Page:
Solutions to 3 Common Problems

Whether you’re a parent, teacher, or therapist, you’re going to come across these very common issues. Virtually anyone who has children or works with children will experience times when a child - or several children - don’t listen or become disobedient.

Simple, Sensible Solutions.

These great solutions can be used by anyone! And what’s more is that they can be used for anyone. Even adults will respond better when you use these tips. Maybe your spouse, employee, or friend is tuning you out. Try these solutions!

So if you’re struggling with ignoring, disobedience, tantrums, and just plain ole’ not listening – keep reading, because these tips are for you!

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This is something that I’ve discussed many, many times and that is because connection is so important! One of the biggest reasons why children stop listening is because they are feeling disconnected from you.

There is evidence that shows that your communication with your child should be 80% connection! That leaves only 20% for demands. That’s very little room for demands, and what seems to happen very often is that we switch the two. We spend 80% of the time giving demands and 20% of the time making connections. We’re telling them to do their homework, wash their hands, clean their room, put on their shoes – but we’re not paired or connected with them. So we are left with a child who is disconnected and doesn’t want to listen.



The solution to disconnection is becoming more aware of your language and how often you are placing demands versus making connections. Eight out of ten times you speak to your child or student, it should be to build a connection. If they’re being disobedient, the first thing you should ask yourself is: “am I connected to my child?”

Spend more time on the floor, one-on-one, playing, discussing, building a rapport. Get down on their level, ask questions, and make those connections. At the end of the day, relationship-building should take priority over demands.


Kids get so overwhelmed so easily. Think about it: they’re in school all day. They’ve got demands from their teachers, demands from their friends, social demands – demands all over the place! Then, on top of that, their brains are developing and they’re learning all day. Even if they’re not in school, their brains are hard at work, soaking up everything. They’re learning about their environment and doing mental experiments all day. It’s exhausting!

So then they get home and we immediately place demands; take your shoes off, hang your coat up, do your homework. Then they shut down and stop listening.

Now let’s consider your overwhelm as well, as a parent, teacher, or therapist. You’ve worked all day, you’re mentally and physically tired. You still have 100 things to do. So when your child doesn’t listen and you’re already overwhelmed yourself, you become frustrated.

Now we have two overwhelmed, frustrated people. Who’s going to win? Nobody.


Be mindful of both your child’s and your overwhelm. When they’re not listening and you’re getting frustrated, just stop and take a step back. Think about their day. Think about your day. Maybe you both just need a breather to regain your energy before you tackle the demands. The coat can be hung up later. The homework can be finished after dinner. Maybe you can do something to help, but make sure to explain to them what you’re doing; “I see that you’re tired, so I’m going to hang up your coat for you this time”. This way they know that this isn’t something you’re going to do for them every day. They see that you’re being empathetic and understanding of their overwhelm. You’re not giving in to them, you’re simply cutting them some slack and saying, “hey, I see that you’re tired, let me help you with that today”. This also models empathy for your child. They see you being empathetic and helpful, and that sort of behavior will rub off on them as well. Win!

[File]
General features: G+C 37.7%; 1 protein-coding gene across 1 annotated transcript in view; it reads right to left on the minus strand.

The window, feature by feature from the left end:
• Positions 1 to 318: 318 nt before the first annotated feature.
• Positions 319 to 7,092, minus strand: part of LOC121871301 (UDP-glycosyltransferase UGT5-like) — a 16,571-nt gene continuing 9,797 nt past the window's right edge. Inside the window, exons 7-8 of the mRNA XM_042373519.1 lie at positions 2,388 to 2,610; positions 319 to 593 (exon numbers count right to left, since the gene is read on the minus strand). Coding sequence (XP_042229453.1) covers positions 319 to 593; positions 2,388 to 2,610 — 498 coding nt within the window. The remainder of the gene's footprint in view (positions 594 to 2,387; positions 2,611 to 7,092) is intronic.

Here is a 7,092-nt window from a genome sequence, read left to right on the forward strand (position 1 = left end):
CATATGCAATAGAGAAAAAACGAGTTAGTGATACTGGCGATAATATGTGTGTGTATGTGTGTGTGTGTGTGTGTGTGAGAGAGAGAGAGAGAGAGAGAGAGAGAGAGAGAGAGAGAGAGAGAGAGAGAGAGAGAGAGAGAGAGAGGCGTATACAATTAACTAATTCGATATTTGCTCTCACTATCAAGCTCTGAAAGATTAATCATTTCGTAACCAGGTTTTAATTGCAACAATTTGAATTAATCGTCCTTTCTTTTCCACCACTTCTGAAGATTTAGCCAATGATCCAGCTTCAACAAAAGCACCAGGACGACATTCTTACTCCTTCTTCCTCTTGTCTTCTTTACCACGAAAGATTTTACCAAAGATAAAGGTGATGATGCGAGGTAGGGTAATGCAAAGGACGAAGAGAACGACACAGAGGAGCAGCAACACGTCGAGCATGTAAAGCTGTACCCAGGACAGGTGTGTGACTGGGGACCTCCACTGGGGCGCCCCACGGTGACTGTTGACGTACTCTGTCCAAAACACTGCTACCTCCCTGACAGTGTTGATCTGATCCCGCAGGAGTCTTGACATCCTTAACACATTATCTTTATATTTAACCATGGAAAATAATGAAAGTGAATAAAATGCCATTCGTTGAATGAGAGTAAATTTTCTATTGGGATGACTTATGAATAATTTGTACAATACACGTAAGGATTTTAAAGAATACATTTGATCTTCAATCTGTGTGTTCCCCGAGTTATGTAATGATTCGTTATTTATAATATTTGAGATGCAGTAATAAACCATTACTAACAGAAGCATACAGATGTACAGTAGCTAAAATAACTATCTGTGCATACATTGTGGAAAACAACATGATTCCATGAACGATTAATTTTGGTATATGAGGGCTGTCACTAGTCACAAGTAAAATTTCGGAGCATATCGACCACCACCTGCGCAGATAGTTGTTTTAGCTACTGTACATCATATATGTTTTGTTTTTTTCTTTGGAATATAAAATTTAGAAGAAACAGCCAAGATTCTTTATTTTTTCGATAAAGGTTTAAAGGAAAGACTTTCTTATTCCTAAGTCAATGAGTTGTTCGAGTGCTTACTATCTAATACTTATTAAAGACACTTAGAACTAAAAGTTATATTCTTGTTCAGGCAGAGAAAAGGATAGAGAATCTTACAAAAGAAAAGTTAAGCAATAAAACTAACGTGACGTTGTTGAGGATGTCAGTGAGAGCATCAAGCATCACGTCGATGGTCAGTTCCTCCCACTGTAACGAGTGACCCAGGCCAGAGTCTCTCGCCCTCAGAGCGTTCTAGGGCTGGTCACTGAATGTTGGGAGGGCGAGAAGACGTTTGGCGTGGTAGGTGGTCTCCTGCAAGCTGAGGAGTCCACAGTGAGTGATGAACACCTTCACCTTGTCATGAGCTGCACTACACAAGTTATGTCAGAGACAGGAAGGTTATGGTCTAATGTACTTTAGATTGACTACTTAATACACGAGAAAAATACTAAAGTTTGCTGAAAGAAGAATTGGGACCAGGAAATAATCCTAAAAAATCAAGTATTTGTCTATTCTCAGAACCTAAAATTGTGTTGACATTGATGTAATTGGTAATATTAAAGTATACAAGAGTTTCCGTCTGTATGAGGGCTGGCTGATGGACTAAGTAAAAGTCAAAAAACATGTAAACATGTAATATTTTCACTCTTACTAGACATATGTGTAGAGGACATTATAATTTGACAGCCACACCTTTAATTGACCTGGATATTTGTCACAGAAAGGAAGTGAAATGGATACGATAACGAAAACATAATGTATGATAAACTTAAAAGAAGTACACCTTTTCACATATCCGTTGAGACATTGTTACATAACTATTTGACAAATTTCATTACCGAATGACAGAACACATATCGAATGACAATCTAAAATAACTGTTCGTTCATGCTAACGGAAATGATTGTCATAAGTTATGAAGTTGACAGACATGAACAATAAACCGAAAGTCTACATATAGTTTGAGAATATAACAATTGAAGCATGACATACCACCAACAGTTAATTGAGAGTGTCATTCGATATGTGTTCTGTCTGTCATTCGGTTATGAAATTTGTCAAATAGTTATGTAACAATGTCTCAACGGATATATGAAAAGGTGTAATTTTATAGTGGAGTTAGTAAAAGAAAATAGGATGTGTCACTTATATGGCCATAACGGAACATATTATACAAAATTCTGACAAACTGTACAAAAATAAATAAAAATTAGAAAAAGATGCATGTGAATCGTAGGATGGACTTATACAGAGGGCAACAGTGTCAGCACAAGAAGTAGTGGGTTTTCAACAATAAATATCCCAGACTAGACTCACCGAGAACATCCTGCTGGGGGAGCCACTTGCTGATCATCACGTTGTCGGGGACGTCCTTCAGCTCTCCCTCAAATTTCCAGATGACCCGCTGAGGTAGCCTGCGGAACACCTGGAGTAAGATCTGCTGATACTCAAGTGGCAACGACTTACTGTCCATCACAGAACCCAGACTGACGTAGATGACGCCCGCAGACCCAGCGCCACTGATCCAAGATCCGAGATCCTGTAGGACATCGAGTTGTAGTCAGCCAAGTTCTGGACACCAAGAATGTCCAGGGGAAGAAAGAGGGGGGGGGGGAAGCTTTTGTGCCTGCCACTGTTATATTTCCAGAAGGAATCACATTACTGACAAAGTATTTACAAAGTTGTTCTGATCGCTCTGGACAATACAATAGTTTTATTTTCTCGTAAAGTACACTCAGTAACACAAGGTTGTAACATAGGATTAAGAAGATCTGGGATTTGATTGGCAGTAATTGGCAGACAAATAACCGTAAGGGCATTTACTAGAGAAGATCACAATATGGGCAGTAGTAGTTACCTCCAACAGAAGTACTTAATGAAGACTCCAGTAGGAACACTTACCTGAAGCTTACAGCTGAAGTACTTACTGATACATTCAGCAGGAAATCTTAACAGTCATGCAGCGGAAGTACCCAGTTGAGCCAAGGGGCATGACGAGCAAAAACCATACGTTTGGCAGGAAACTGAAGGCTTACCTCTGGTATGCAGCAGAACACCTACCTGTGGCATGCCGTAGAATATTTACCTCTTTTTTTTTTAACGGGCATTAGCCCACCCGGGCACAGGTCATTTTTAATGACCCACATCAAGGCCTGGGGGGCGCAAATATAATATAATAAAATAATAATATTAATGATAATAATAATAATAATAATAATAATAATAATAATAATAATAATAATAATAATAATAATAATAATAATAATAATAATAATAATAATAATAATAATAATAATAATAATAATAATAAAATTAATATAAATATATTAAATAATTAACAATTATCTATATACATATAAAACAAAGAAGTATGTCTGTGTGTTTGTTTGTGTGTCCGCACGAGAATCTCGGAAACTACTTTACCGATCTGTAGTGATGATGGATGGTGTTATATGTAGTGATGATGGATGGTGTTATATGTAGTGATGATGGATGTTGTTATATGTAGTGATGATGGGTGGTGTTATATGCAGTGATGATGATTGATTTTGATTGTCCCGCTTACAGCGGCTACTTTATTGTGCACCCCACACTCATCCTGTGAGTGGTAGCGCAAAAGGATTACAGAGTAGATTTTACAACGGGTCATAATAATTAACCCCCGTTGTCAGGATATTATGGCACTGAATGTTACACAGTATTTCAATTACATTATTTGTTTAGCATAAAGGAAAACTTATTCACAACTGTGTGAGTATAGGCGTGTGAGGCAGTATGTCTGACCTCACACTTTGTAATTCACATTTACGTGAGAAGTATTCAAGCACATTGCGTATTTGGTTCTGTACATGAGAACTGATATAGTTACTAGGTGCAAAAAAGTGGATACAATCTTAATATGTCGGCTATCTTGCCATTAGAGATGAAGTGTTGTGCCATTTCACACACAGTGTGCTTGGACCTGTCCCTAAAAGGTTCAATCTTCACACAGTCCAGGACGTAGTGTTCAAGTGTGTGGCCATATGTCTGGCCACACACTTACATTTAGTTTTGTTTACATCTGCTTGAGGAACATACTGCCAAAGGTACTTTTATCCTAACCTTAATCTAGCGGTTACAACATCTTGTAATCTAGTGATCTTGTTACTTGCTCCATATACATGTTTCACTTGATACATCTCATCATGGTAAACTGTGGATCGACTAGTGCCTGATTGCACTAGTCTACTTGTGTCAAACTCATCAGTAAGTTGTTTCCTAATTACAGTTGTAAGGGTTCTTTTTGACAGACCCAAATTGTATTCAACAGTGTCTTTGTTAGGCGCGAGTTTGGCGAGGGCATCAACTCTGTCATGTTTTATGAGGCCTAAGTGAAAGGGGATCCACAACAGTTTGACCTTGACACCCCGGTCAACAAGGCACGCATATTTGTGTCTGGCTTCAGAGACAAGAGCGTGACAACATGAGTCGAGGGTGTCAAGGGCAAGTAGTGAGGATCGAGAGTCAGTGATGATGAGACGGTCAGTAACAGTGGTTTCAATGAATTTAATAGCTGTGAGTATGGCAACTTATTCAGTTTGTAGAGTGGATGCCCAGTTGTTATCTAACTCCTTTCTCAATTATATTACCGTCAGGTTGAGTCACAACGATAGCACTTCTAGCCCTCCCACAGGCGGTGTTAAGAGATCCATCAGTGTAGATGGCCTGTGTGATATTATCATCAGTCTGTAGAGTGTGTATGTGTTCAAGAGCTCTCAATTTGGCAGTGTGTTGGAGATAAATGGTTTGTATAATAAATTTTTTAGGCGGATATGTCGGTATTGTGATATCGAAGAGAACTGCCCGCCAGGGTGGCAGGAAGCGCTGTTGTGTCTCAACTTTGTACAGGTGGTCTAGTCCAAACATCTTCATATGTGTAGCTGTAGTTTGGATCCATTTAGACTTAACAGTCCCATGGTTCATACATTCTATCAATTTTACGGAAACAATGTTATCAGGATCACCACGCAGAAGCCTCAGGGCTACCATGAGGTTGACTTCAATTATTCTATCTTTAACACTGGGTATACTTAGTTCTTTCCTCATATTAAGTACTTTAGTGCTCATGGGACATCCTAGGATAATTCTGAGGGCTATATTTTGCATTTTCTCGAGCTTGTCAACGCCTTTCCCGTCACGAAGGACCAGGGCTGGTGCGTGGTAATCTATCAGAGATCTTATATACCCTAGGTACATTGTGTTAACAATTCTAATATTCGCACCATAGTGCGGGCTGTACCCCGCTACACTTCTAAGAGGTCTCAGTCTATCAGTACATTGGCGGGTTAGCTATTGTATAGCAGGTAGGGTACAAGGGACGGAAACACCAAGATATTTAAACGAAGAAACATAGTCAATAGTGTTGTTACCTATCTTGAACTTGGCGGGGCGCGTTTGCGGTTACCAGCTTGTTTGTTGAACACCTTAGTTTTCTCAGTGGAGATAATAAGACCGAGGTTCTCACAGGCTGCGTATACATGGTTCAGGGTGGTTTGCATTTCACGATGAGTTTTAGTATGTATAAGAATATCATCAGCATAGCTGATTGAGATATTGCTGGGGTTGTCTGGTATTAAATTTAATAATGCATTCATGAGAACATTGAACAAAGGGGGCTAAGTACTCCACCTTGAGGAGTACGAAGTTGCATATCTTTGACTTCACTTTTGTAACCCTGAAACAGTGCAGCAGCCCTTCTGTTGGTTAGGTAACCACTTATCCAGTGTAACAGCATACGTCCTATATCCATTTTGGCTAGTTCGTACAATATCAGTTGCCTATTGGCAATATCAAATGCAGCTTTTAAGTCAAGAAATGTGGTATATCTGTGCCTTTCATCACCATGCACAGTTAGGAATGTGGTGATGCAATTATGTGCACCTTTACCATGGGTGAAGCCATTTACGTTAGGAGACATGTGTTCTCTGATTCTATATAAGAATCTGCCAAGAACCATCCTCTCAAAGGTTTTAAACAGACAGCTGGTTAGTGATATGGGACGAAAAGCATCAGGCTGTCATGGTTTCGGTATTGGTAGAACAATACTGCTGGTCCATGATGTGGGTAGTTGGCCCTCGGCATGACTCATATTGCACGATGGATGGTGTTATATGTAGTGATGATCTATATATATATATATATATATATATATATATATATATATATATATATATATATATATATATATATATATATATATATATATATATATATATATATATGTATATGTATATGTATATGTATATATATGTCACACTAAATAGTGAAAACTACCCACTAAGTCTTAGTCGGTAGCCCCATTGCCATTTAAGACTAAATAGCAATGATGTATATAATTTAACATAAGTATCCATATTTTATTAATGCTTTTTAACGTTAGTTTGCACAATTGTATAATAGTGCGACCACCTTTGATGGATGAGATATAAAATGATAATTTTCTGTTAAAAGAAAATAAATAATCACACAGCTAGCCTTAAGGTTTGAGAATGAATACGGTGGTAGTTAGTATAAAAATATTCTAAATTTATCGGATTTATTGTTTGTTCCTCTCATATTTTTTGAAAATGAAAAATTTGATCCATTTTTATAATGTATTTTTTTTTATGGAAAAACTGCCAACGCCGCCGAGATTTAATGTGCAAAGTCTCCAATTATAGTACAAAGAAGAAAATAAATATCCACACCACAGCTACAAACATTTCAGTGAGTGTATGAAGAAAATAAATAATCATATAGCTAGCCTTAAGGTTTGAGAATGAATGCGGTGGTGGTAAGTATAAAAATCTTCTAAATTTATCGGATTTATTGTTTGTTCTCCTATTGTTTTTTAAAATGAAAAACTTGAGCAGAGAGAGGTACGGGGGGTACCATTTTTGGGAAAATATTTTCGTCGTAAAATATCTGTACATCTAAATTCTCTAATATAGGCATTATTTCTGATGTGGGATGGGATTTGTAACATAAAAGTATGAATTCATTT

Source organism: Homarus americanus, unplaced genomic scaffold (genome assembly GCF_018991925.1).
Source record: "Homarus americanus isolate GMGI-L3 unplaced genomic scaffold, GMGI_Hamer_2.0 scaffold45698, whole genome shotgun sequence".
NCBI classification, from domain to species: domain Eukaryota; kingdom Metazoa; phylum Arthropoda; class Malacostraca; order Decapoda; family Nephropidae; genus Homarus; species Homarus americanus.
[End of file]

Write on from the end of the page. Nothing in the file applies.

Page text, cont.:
Rigid thinking

This isn’t something the kids do – it’s something we do, as adults. We tend to have the belief that all kids should listen all the time. I’m the adult, you’re the child, you listen the first time and do as I say – my way or the highway! This gets us into this rut that makes us inflexible. We stop being adaptive to our kids’ needs and forget that – guess what – they’re people! They’re human. They’re going to make mistakes, they’re going to be tired, they’re going to need a break every now and then. Just like us! We don’t want to be controlled all the time, and neither do they.


Learn to compromise. Sometimes we need to be a bit more flexible with kids. An easy way to do this and remain in “the adult” is to provide choices. Give them options and let them be a part of the decision-making process. After a long day of being told what to do, they need to feel empowered. For example, you could ask “do you want to take a bath now, or after dinner” or “which chore would you like to do before you watch TV”. It’s really that simple!

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Your behaviour guide and coach, Stephanie Wicker-Campbell, has been supporting families just like yours for almost fifteen years! Teaching special needs children and studying early intensive behaviour intervention for over six years laid the foundation for her work with Simply Kids. Grounded in behaviour science, Stephanie's passion for counselling and developmental psychology play a big role in her coaching programs. Defining success by the progress of her clients, her goal is to no longer be needed. So, get in touch and work her out of a job!

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Stephanie Wicker